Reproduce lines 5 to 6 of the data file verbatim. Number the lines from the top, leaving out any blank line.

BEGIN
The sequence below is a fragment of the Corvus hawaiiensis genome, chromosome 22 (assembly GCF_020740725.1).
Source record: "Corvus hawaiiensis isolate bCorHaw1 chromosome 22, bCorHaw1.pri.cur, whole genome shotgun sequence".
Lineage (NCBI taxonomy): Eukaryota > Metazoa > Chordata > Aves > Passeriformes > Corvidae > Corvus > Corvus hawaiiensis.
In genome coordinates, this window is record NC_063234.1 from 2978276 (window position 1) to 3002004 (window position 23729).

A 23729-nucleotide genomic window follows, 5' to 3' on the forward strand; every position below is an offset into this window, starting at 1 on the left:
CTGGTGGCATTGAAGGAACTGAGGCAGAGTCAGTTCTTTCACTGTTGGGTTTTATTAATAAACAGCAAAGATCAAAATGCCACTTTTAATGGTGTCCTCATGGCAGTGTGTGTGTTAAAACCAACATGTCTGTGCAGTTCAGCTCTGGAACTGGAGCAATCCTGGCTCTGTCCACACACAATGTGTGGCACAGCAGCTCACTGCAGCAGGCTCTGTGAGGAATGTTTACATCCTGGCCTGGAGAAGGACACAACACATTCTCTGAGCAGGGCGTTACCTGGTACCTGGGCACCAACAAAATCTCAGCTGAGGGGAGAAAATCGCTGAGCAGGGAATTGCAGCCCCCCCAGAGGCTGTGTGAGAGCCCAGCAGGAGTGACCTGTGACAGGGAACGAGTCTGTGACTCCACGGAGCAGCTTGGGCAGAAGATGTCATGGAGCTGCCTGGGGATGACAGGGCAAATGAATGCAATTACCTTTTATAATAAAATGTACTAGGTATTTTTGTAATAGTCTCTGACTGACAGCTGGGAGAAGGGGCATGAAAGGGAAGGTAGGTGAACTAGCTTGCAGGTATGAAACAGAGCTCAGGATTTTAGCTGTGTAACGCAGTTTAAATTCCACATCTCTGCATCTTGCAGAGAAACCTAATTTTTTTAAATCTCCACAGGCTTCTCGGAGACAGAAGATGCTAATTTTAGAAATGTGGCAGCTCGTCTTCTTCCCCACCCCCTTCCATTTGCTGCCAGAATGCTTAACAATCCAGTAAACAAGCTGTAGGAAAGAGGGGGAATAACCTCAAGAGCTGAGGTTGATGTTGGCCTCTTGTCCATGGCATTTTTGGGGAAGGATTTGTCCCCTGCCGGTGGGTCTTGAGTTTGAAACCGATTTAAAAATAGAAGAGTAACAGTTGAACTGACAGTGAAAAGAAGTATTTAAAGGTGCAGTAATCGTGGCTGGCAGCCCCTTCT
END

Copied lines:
A 23729-nucleotide genomic window follows, 5' to 3' on the forward strand; every position below is an offset into this window, starting at 1 on the left:
CTGGTGGCATTGAAGGAACTGAGGCAGAGTCAGTTCTTTCACTGTTGGGTTTTATTAATAAACAGCAAAGATCAAAATGCCACTTTTAATGGTGTCCTCATGGCAGTGTGTGTGTTAAAACCAACATGTCTGTGCAGTTCAGCTCTGGAACTGGAGCAATCCTGGCTCTGTCCACACACAATGTGTGGCACAGCAGCTCACTGCAGCAGGCTCTGTGAGGAATGTTTACATCCTGGCCTGGAGAAGGACACAACACATTCTCTGAGCAGGGCGTTACCTGGTACCTGGGCACCAACAAAATCTCAGCTGAGGGGAGAAAATCGCTGAGCAGGGAATTGCAGCCCCCCCAGAGGCTGTGTGAGAGCCCAGCAGGAGTGACCTGTGACAGGGAACGAGTCTGTGACTCCACGGAGCAGCTTGGGCAGAAGATGTCATGGAGCTGCCTGGGGATGACAGGGCAAATGAATGCAATTACCTTTTATAATAAAATGTACTAGGTATTTTTGTAATAGTCTCTGACTGACAGCTGGGAGAAGGGGCATGAAAGGGAAGGTAGGTGAACTAGCTTGCAGGTATGAAACAGAGCTCAGGATTTTAGCTGTGTAACGCAGTTTAAATTCCACATCTCTGCATCTTGCAGAGAAACCTAATTTTTTTAAATCTCCACAGGCTTCTCGGAGACAGAAGATGCTAATTTTAGAAATGTGGCAGCTCGTCTTCTTCCCCACCCCCTTCCATTTGCTGCCAGAATGCTTAACAATCCAGTAAACAAGCTGTAGGAAAGAGGGGGAATAACCTCAAGAGCTGAGGTTGATGTTGGCCTCTTGTCCATGGCATTTTTGGGGAAGGATTTGTCCCCTGCCGGTGGGTCTTGAGTTTGAAACCGATTTAAAAATAGAAGAGTAACAGTTGAACTGACAGTGAAAAGAAGTATTTAAAGGTGCAGTAATCGTGGCTGGCAGCCCCTTCT